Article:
What are the different 802.11 WLAN standards?

802.11 encompasses several WLAN standards used in most devices capable of transmission. Transmission rates and speeds have increased significantly since its introduction in 1997.

What is IEEE 802.11?

At first glance, 802.11 or IEEE 802.11 may not mean much to many users even though we encounter it on a daily basis. The term describes WLAN standards and the access of a medium to the physical layer of a local wireless network. The terms Wireless LAN or Wi-Fi may be more familiar. The 802.11 standard was first published by the Institute of Electrical and Electronics Engineers (IEEE) in 1997 and then got integrated into various devices. Today, IEEE 802.11 is the best-known and most widely used technology for wireless networks. There are several WLAN generations.

The difference between WLAN and 802.11

Though 802.11 is sometimes used as a synonym for the term “WLAN”, that distinction isn’t quite correct. Wireless Local Area Network is a wireless Ethernet, i.e. a local network that doesn’t require cables. To build such a network, the 802.11 standard is required. This defines the physical layer in a local wireless network and enables access to this layer. In principle, it would be possible to use a different technology to build a network. However, since IEEE 802.11 is widely used, it’s often referred to as WLAN.

The evolution of IEEE 802.11

Since its introduction in 1997, 802.11 has constantly evolved. Its variants differ, for example, in terms of their transmission rates, and some aren’t compatible with one another. Some WLAN standards are no longer in use today. Although the first variant, called 802.11-1997, revolutionized network technology back in the day, its maximum data rate of 1 or 2 Mbit per second has been out of date for quite some time. In 2024, the IEEE 802.11be standard will be certified which is supposed to reach 45.1 GBit per second.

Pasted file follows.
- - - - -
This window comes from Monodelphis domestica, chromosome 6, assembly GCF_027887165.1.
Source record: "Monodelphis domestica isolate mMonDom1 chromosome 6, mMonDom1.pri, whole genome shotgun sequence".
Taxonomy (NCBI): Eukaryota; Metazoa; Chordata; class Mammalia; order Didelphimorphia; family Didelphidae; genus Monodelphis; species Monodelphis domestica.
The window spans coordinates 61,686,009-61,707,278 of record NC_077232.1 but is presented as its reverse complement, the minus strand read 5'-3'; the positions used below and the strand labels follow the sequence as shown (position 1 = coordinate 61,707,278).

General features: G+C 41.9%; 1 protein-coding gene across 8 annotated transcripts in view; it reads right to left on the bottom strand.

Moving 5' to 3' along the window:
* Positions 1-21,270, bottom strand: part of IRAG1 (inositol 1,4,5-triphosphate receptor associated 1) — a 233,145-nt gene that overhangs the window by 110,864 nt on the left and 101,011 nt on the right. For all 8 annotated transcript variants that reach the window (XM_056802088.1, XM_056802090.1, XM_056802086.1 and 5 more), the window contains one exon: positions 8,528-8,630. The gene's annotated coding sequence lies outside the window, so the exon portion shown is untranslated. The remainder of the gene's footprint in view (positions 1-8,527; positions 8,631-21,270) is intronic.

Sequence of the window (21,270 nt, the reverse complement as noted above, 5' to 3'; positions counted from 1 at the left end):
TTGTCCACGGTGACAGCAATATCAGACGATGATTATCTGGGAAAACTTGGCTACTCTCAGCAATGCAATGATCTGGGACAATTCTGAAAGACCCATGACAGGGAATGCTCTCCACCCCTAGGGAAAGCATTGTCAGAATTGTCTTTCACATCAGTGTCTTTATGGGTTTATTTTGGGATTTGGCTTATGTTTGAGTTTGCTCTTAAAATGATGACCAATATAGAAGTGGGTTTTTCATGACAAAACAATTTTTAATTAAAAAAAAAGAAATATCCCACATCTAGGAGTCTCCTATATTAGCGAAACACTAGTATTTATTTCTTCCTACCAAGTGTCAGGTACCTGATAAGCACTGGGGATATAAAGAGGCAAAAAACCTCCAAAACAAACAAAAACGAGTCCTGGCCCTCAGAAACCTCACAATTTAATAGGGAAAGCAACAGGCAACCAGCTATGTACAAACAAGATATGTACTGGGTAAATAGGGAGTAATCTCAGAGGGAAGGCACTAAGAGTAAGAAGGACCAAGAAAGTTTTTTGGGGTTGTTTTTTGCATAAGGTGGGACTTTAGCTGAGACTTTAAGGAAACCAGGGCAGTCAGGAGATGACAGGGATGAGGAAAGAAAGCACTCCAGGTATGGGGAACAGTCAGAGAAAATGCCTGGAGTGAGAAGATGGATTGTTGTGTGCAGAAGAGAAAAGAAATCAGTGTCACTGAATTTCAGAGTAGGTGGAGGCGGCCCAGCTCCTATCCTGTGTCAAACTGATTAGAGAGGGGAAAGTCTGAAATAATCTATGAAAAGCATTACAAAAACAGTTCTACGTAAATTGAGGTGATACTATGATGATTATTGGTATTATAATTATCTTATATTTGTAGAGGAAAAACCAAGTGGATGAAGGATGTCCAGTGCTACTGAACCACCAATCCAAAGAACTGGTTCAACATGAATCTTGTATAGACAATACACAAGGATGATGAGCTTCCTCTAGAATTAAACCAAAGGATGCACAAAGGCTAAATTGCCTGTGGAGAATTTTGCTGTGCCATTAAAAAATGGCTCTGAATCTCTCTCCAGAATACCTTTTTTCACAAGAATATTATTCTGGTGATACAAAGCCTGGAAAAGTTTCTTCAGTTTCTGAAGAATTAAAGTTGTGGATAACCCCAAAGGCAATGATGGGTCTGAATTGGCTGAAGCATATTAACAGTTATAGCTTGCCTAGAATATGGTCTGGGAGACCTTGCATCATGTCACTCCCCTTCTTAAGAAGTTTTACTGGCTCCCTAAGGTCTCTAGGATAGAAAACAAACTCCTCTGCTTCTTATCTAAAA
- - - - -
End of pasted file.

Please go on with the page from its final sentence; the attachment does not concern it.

WLAN standards compared

There are major differences between the WLAN standards currently in use. Most devices use IEEE 802.11n (also known as Wi-Fi 4), IEEE 802.11ac (Wi-Fi 5) or - IEEE 802.11ax (Wi-Fi 6 and 6E, respectively). Their specifications are as follows:

IEEE 802.11n (Wi-Fi 4) IEEE 802.11ac (Wi-Fi 5) IEEE 802.11ax (Wi-Fi 6/6E)
Theoretical transmission rate 300 MBit/s 867 MBit/s 1,200 MBit/s
Max transmission rate 600 Mbit/s 6,936 MBit/s 9,608 MBit/s
Reach Up to 100 m Up to 50 m Up to 50 m
Frequency area 2.4 GHZ + 5 GHz 5 GHz 2.4 GHZ + 5 GHz + 6 GHz
Transmission and receiving units 4 x 4 8 x 8 8 x 8
Channel width Up to 40 MHz Up to 160 MHz Up to 160 MHz
Modulation method 64 QAM 256 QAM 1024 QAM

The transmission speeds of 802.11

The maximum transmission speeds of the different 802.11 standards also vary. Here’s a list of the common variants compared to the initial standard:

IEEE 802.11 (Wi-Fi 1) IEEE 802.11n (Wi-Fi 4) IEEE 802.11ac (Wi-Fi 5) IEEE 802.11ax (Wi-Fi 6/6E)
Frequency 2.4 GHz 2.4 GHz + 5 GHz 5 GHz 2.4 GHz + 5 GHz + 6 GHz
Streams 1 1, 2, 3, 4 1, 2, 3, 4, 5, 6, 7, 8 1, 2, 3, 4, 5, 6, 7, 8
At 20 MHz channel width Up to 2 MBit/s Up to 300 MBit/s - Up to 574 MBit/s
At 40 MHz channel width - Up to 600 MBit/s - Up to 600 MBit/s
At 80 MHz channel width - - Up to 3,400 MBit/s Up to 4,804 MBit/s
At 160 MHz channel width - - Up to 6,936 MBit/s Up to 9,608 MBit/s

Note that maximum transfer rates are rarely achieved. In theory, performance and the conditions of transmissions play a role with 802.11. Other networks, long distances, thick walls and ceilings, or other obstacles can severely throttle transmission speeds. That means, in reality, rarely half the theoretical rate is achieved. On the other hand, transmission according to the 802.11 standard uses a shared channel that is used by several participants at the same time. This also affects the actual speed.


There are several other interesting network standards:

Find out more about the different network types in our Digital Guide.

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